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A deserted First Aid shelter on Lumley Beach where much of the conflict in Freetown took place. (Sierra Leone, 2006)

At a glance

Our protection work aims to improve the safety of civilians threatened with violence, coercion, and deliberate deprivation.


Protection is about keeping people safe; whether from violence and coercion or  from being deprived of the assistance they need. In the face of danger people will take what action they can to keep themselves and their families safe, and all humanitarians have a role in supporting them. Protection is a legal responsibility, with the state having primary responsibility for making sure that people within its borders are safe. When this isn't done effectively, humanitarian assistance can play a part in ensuring that basic obligations are met. Oxfam's protection work aims to improve the safety of civilians in the face of the threats that commonly occur after a disaster, taking active steps to prevent and reduce risk as well as to restore wellbeing and dignity. We work to ensure that people affected by crises are able to access assistance without it exposing them to greater risks or forcing them to do dangerous things.

Our approach

Oxfam uses three different approaches in our protection work in the field:

  1. Specific protection activities and programmes. In any society some people are more vulnerable than others.  This may be because of their sex, age, disability, ethnicity, sexual orientation, religion or political affiliation, or a combination of factors. Oxfam makes conscious efforts to consult communities, to understand who is at risk and why, and taking into account the possible consequences of everything we do (or don't do) on people's exposure to threats. Oxfam has been building up a body of activities and projects specifically to improve the safety of civilians and has run large-scale protection programmes across continents. This include, for instance, setting up local Protection Committees that provide a forum to negotiate with military or other authorities, helping communities develop emergency protection plans for when attacks take place, or training police forces in national law and human rights.
  2. Safe programming. This ensures that all humanitarian activities do not inadvertently create greater risks for those they are trying to reach, nor do they exacerbate conflict. A protection approach will have an effect on, for instance, the siting of facilities such as toilets or water points, the timing and location of distributions, or the quality of information made available in ways a community can access easily.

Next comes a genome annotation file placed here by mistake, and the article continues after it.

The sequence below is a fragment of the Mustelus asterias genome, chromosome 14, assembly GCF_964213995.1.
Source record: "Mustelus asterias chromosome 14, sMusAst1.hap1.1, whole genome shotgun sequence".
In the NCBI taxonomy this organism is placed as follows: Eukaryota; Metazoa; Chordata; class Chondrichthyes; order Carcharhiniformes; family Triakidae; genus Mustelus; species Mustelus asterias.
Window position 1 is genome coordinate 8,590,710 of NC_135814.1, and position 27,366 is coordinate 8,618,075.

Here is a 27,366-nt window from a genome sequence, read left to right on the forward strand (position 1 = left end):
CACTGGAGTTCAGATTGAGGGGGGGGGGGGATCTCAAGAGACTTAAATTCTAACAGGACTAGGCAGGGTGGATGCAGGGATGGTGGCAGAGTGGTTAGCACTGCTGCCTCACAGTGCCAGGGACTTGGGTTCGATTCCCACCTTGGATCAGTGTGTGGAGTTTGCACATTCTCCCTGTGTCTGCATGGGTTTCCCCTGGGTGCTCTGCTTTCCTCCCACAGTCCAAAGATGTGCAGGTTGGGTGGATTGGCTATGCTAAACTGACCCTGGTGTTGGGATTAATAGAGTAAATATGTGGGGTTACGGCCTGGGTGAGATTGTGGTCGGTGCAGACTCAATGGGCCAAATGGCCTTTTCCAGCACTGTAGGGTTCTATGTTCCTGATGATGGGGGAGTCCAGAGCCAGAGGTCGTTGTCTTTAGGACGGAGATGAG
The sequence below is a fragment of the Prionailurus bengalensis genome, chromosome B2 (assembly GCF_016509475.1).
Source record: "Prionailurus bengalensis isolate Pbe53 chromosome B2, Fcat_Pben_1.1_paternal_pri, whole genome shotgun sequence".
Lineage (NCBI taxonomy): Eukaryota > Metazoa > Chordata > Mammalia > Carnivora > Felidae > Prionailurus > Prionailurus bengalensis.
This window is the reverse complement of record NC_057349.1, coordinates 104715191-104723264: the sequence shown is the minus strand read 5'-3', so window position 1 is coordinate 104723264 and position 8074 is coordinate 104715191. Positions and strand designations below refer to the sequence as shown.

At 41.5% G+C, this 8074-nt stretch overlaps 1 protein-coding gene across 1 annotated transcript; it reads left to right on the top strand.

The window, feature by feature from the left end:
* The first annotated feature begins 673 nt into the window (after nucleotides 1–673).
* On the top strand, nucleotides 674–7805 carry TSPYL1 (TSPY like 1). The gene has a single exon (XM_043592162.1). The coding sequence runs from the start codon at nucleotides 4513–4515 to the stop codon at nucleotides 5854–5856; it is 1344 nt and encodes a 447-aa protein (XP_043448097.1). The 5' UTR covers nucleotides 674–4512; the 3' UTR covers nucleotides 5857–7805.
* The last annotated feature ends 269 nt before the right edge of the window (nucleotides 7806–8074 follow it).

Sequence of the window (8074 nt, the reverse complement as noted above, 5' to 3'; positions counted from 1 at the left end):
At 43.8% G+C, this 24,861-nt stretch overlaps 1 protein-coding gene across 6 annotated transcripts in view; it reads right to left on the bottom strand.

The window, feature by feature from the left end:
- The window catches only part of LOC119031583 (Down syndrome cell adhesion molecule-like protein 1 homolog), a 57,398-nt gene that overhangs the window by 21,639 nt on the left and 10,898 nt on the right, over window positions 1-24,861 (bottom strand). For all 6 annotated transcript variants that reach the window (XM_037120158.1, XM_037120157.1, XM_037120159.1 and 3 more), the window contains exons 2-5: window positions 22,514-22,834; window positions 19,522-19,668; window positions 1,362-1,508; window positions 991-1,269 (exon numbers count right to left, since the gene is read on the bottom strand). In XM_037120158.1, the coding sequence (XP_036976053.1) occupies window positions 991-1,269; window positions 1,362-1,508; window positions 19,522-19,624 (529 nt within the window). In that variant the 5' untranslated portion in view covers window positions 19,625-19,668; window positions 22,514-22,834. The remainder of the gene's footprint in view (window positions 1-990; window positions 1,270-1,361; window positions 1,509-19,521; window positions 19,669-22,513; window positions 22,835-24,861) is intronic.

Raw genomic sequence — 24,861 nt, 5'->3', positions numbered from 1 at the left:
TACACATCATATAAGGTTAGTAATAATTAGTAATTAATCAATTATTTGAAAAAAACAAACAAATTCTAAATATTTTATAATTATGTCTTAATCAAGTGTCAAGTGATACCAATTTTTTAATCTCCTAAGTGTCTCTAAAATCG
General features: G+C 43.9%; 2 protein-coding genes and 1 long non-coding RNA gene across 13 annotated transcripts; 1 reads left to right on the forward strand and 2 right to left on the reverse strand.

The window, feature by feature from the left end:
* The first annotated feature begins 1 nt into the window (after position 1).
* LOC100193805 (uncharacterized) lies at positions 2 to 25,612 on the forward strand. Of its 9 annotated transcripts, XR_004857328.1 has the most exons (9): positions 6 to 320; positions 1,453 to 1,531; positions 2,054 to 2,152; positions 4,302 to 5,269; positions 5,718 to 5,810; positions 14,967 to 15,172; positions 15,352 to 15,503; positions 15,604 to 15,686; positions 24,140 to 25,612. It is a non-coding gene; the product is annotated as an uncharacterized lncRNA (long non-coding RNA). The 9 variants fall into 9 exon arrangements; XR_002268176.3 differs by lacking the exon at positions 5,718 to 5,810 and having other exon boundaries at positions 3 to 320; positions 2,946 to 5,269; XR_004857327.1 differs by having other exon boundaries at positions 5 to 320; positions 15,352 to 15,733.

3. Advocacy and campaigning. Oxfam holds relevant national or local authorities to account on protection, and campaigns globally to build an environment in which people are better protected from harm, receive remedial care, and have access to justice.

Because the factors affecting people's safety are so many and so varied, effective protection always involves working with others - state authorities, local civil society, national and international humanitarian organisations, and affected communities working together.

Risk-reduction model

Our protection work is based on a risk-reduction model: Risk = Threat + Vulnerability x Time

We try to improve the safety of civilians in the face of the following threats:

  • Violence: the deliberate killing wounding, torture, cruel and inhuman and degrading treatment, sexual violence including rape, and the threat of any of the above
  • Coercion: forced prostitution, sexual slavery, sexual exploitation, forced or compulsory labour, forced displacement or return, forced recruitment into armed forces, and being forced to commit acts of violence against others
  • Deliberate deprivation: including deliberately destroying civilian objects such as homes, wells, crops and clinics; preventing access to land and jobs; preventing the delivery of relief supplies; deliberate discrimination in getting jobs, schooling, land, services; and demanding illegal 'taxes' or tolls.

We consider these to be protection threats when they take place in a widespread and systematic manner.

The centrality of protection

In 2013 the Inter-Agency Standing Committee (IASC) made a formal commitment to placing protection at the centre of humanitarian action. But what does that mean for humanitarian practitioners who are not protection specialists? This short video highlights the implications that all humanitarian interventions have for people's protection from violence, coercion and abuse.

Also available in Arabic, French and Spanish.

Improving the safety of civilians: A protection training pack

Improving the safety of civiliansThis training pack is intended to help humanitarian workers to improve the safety of civilians being subjected to violence, coercion, or deliberate deprivation. The pack includes modules on: What is protection? Planning a programme, Mainstreaming protection and Programming for protection. The activity sessions within the modules cover topics as diverse as international standards for civilian protection, objective setting, indicators and monitoring, humanitarian negotiation, co-ordination and alliance building, reducing the risk of sexual violence and advocacy for humanitarian protection. 

Download the training pack